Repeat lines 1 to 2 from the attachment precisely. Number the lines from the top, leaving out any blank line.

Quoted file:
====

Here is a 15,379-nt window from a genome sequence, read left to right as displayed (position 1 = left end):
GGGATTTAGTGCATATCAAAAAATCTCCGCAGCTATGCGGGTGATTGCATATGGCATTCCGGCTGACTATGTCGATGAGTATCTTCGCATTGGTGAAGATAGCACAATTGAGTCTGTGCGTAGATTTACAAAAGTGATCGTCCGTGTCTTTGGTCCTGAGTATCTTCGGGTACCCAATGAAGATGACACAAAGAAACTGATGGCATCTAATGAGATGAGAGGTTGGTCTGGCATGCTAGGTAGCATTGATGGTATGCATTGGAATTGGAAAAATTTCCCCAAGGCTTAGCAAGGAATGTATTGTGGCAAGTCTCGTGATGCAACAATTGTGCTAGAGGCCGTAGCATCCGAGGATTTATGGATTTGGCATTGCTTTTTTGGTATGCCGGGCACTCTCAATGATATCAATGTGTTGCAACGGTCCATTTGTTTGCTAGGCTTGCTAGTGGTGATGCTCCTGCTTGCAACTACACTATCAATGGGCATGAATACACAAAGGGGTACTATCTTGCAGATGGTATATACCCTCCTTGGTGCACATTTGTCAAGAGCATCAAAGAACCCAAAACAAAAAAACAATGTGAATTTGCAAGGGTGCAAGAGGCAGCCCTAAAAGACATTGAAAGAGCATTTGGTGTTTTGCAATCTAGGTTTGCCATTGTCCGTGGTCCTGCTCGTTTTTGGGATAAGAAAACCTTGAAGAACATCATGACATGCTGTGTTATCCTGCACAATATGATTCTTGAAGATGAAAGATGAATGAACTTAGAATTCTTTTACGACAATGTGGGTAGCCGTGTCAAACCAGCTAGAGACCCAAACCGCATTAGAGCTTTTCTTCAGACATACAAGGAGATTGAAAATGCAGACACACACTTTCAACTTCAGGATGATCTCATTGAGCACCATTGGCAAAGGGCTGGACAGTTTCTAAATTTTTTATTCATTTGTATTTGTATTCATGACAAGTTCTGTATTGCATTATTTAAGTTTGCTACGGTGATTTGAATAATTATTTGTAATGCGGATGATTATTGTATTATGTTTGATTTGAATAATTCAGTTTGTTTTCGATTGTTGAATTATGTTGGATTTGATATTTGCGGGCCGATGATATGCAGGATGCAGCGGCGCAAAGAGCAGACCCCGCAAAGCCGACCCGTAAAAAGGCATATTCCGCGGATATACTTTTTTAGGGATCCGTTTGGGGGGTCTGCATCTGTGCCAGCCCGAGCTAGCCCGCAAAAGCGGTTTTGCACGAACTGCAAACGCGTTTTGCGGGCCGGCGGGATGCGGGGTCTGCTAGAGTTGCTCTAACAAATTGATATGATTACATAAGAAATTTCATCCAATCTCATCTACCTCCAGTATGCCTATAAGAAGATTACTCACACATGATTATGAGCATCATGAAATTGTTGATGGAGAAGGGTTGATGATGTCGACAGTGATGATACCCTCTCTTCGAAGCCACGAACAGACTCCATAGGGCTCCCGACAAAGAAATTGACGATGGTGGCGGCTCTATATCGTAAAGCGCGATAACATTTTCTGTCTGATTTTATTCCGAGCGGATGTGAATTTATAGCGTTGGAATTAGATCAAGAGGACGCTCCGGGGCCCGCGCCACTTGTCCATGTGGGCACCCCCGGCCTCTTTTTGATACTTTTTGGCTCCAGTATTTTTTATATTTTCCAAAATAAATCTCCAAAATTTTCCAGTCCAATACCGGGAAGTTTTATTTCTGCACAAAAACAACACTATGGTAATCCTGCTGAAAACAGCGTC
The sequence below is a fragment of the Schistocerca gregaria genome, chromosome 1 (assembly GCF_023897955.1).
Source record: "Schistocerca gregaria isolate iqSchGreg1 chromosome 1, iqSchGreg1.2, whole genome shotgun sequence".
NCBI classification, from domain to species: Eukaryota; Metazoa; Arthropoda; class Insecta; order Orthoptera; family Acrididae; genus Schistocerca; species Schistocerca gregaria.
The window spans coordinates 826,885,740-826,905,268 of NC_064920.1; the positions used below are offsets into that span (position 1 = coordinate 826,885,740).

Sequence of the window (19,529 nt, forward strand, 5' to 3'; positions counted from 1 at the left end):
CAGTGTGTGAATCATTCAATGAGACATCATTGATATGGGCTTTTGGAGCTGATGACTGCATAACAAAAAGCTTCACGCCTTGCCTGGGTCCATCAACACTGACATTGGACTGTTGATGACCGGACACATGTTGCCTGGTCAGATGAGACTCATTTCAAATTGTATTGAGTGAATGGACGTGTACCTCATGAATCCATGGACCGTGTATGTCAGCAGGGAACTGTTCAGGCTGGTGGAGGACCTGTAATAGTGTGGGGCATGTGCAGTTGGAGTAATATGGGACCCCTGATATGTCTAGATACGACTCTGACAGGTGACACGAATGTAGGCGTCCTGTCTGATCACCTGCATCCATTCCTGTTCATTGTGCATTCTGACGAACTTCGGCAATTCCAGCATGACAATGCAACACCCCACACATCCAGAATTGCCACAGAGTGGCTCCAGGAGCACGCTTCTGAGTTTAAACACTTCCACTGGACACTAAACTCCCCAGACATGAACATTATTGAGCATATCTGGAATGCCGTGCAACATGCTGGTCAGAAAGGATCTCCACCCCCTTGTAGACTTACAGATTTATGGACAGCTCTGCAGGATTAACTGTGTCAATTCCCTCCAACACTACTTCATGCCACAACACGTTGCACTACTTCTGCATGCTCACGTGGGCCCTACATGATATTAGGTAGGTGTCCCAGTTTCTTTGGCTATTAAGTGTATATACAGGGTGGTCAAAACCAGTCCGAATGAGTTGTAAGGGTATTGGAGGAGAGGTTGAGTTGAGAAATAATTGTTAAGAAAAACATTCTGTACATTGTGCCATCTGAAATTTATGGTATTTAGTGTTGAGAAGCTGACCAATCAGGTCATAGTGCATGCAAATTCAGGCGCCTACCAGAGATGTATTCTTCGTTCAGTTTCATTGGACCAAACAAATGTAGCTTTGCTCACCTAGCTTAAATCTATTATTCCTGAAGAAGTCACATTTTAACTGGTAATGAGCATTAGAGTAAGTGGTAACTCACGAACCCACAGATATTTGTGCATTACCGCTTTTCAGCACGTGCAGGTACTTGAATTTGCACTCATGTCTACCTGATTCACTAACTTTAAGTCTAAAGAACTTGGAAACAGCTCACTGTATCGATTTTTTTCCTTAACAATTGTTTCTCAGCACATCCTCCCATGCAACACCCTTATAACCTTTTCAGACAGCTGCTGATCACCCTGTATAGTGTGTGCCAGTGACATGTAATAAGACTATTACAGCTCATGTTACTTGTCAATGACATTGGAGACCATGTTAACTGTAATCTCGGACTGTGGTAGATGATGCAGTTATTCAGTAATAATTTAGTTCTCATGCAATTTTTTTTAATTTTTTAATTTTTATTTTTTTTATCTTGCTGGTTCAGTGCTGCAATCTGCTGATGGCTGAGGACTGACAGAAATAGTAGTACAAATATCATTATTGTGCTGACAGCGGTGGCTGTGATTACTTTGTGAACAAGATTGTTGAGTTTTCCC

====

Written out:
Here is a 15,379-nt window from a genome sequence, read left to right as displayed (position 1 = left end):
GGGATTTAGTGCATATCAAAAAATCTCCGCAGCTATGCGGGTGATTGCATATGGCATTCCGGCTGACTATGTCGATGAGTATCTTCGCATTGGTGAAGATAGCACAATTGAGTCTGTGCGTAGATTTACAAAAGTGATCGTCCGTGTCTTTGGTCCTGAGTATCTTCGGGTACCCAATGAAGATGACACAAAGAAACTGATGGCATCTAATGAGATGAGAGGTTGGTCTGGCATGCTAGGTAGCATTGATGGTATGCATTGGAATTGGAAAAATTTCCCCAAGGCTTAGCAAGGAATGTATTGTGGCAAGTCTCGTGATGCAACAATTGTGCTAGAGGCCGTAGCATCCGAGGATTTATGGATTTGGCATTGCTTTTTTGGTATGCCGGGCACTCTCAATGATATCAATGTGTTGCAACGGTCCATTTGTTTGCTAGGCTTGCTAGTGGTGATGCTCCTGCTTGCAACTACACTATCAATGGGCATGAATACACAAAGGGGTACTATCTTGCAGATGGTATATACCCTCCTTGGTGCACATTTGTCAAGAGCATCAAAGAACCCAAAACAAAAAAACAATGTGAATTTGCAAGGGTGCAAGAGGCAGCCCTAAAAGACATTGAAAGAGCATTTGGTGTTTTGCAATCTAGGTTTGCCATTGTCCGTGGTCCTGCTCGTTTTTGGGATAAGAAAACCTTGAAGAACATCATGACATGCTGTGTTATCCTGCACAATATGATTCTTGAAGATGAAAGATGAATGAACTTAGAATTCTTTTACGACAATGTGGGTAGCCGTGTCAAACCAGCTAGAGACCCAAACCGCATTAGAGCTTTTCTTCAGACATACAAGGAGATTGAAAATGCAGACACACACTTTCAACTTCAGGATGATCTCATTGAGCACCATTGGCAAAGGGCTGGACAGTTTCTAAATTTTTTATTCATTTGTATTTGTATTCATGACAAGTTCTGTATTGCATTATTTAAGTTTGCTACGGTGATTTGAATAATTATTTGTAATGCGGATGATTATTGTATTATGTTTGATTTGAATAATTCAGTTTGTTTTCGATTGTTGAATTATGTTGGATTTGATATTTGCGGGCCGATGATATGCAGGATGCAGCGGCGCAAAGAGCAGACCCCGCAAAGCCGACCCGTAAAAAGGCATATTCCGCGGATATACTTTTTTAGGGATCCGTTTGGGGGGTCTGCATCTGTGCCAGCCCGAGCTAGCCCGCAAAAGCGGTTTTGCACGAACTGCAAACGCGTTTTGCGGGCCGGCGGGATGCGGGGTCTGCTAGAGTTGCTCTAACAAATTGATATGATTACATAAGAAATTTCATCCAATCTCATCTACCTCCAGTATGCCTATAAGAAGATTACTCACACATGATTATGAGCATCATGAAATTGTTGATGGAGAAGGGTTGATGATGTCGACAGTGATGATACCCTCTCTTCGAAGCCACGAACAGACTCCATAGGGCTCCCGACAAAGAAATTGACGATGGTGGCGGCTCTATATCGTAAAGCGCGATAACATTTTCTGTCTGATTTTATTCCGAGCGGATGTGAATTTATAGCGTTGGAATTAGATCAAGAGGACGCTCCGGGGCCCGCGCCACTTGTCCATGTGGGCACCCCCGGCCTCTTTTTGATACTTTTTGGCTCCAGTATTTTTTATATTTTCCAAAATAAATCTCCAAAATTTTCCAGTCCAATACCGGGAAGTTTTATTTCTGCACAAAAACAACACTATGGTAATCCTGCTGAAAACAGCGTC